He sniffed over the line. “Well, I didn’t think it was you—not based on our email correspondence. I hear you’re having all kinds of trouble there. A guide killed himself on a bayonet like an idiot, and one of your board members died in that awful accident yesterday.”

“We need your help, Mr. Standish,” Allison said simply.

“Everything I’ve written is online.”

“Yes, but your letters aren’t. And I’d like to see the other objects in your collection.”

He was silent a minute. “All right. Two o’clock. I’ll give you the address to my shop and my little museum,” he told her. “Be on time, or forget it.”

Once she’d hung up, Allison repeated the conversation to Kelsey.

“He said it was a woman who called?” Kelsey asked.

Allison nodded.

“Sarah Vining is dead.”

“Yes. That leaves Cherry Addison,” Allison said.

“Or Annette Fanning,” Kelsey reminded her. But she didn’t press it.

* * *

Officer Alfred Crosbie from animal control had the snake in a terrarium.

A big terrarium.

It was a big snake.

“I’m sorry to say we’ll have to kill the creature and do a necropsy if we’re going to tell you anything about it. Not that I can tell you much—just what kind of food it’s eaten, such as wild catches or pet-store-bred mice or rats. I do believe, however, that we’re looking at a copperhead someone managed to catch in the wild,” Crosbie told Tyler. “See, look at the snake closely. The skin’s a little rough. An animal kept for research or as a pet—don’t know anyone who keeps a pet copperhead, but some people are crazy—wouldn’t be as beat-up as this.”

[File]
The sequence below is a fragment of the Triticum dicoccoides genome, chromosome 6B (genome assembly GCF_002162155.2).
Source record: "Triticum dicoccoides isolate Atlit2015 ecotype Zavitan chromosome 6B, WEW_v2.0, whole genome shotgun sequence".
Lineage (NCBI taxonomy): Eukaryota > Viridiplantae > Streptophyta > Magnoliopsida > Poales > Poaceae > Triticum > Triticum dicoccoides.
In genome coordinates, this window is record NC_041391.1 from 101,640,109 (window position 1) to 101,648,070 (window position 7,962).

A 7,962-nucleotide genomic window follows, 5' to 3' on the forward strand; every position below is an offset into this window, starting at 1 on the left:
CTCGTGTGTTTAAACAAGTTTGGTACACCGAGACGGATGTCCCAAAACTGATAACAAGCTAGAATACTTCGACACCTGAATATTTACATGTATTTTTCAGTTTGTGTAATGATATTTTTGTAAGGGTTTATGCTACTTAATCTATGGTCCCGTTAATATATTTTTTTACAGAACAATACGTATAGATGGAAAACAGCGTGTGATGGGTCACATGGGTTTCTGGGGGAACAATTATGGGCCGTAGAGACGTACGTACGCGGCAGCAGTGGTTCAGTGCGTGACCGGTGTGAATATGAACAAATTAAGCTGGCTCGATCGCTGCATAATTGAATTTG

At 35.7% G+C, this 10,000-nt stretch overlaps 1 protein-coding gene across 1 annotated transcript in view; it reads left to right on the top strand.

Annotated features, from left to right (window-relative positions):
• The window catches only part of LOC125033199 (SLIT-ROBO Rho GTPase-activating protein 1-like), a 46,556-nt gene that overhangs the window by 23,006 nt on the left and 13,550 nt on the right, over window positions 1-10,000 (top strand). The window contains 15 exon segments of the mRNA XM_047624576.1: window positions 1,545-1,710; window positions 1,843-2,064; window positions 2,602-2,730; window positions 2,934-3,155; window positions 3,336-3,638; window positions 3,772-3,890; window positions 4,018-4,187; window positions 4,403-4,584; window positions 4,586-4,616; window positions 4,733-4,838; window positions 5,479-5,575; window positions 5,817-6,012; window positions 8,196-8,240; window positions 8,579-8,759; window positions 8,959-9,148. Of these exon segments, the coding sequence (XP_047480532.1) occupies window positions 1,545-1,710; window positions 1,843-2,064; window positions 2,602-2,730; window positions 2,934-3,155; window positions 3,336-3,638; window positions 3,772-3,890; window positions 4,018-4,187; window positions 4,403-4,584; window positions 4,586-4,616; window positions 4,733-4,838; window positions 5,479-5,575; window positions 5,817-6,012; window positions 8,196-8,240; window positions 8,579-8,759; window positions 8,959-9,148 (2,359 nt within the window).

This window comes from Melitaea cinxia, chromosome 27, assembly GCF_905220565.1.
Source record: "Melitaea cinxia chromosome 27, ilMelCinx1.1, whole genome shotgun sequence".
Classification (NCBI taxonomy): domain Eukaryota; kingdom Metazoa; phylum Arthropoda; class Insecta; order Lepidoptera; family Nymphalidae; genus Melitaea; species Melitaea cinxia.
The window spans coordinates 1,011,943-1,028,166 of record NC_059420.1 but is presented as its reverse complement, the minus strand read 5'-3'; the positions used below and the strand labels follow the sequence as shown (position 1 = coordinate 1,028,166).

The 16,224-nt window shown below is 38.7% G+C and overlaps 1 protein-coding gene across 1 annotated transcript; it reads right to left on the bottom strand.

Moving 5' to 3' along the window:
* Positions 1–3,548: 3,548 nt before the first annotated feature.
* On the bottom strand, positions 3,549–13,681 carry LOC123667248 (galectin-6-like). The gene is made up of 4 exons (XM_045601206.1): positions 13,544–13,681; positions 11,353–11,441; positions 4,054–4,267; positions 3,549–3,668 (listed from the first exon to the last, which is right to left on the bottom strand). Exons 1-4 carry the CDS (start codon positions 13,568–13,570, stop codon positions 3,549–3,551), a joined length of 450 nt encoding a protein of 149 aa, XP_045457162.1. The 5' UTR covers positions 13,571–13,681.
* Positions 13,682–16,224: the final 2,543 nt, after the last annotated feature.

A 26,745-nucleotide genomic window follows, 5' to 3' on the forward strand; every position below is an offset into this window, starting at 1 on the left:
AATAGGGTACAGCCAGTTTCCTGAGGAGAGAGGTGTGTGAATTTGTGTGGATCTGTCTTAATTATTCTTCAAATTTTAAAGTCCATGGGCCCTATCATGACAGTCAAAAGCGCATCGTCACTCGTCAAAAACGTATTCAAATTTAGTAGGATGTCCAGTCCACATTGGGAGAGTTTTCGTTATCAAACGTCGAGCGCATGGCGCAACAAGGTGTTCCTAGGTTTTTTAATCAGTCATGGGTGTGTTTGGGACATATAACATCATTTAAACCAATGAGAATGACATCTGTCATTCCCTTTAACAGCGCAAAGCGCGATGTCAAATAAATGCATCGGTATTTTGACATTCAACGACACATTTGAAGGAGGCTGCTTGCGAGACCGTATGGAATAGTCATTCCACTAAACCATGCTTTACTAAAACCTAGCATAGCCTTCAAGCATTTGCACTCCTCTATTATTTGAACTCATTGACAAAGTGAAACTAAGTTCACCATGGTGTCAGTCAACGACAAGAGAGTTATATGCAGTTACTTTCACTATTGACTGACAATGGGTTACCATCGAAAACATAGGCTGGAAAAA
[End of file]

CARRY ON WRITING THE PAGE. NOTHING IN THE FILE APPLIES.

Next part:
Crosbie looked mournful at the idea of killing any creature. But by now, the police had concluded that there was something suspicious about the snake being in the car.

“Where did you find it?” Tyler asked him.

“Coiled tight under the driver’s seat,” Crosbie said. “We’re lucky he didn’t get out and slither away in all the commotion. But a snake has instincts, and he just hid. That’s what creatures do. Shame to kill this one, but I’ll let you know as soon as our vet gets the necropsy done.”

Tyler thanked him. As he left the impound area, he started back toward the house but then paused.

He made his way to Ethan’s grand old mansion. Oxford’s housekeeper showed him into the study and he waited there for Ethan to arrive.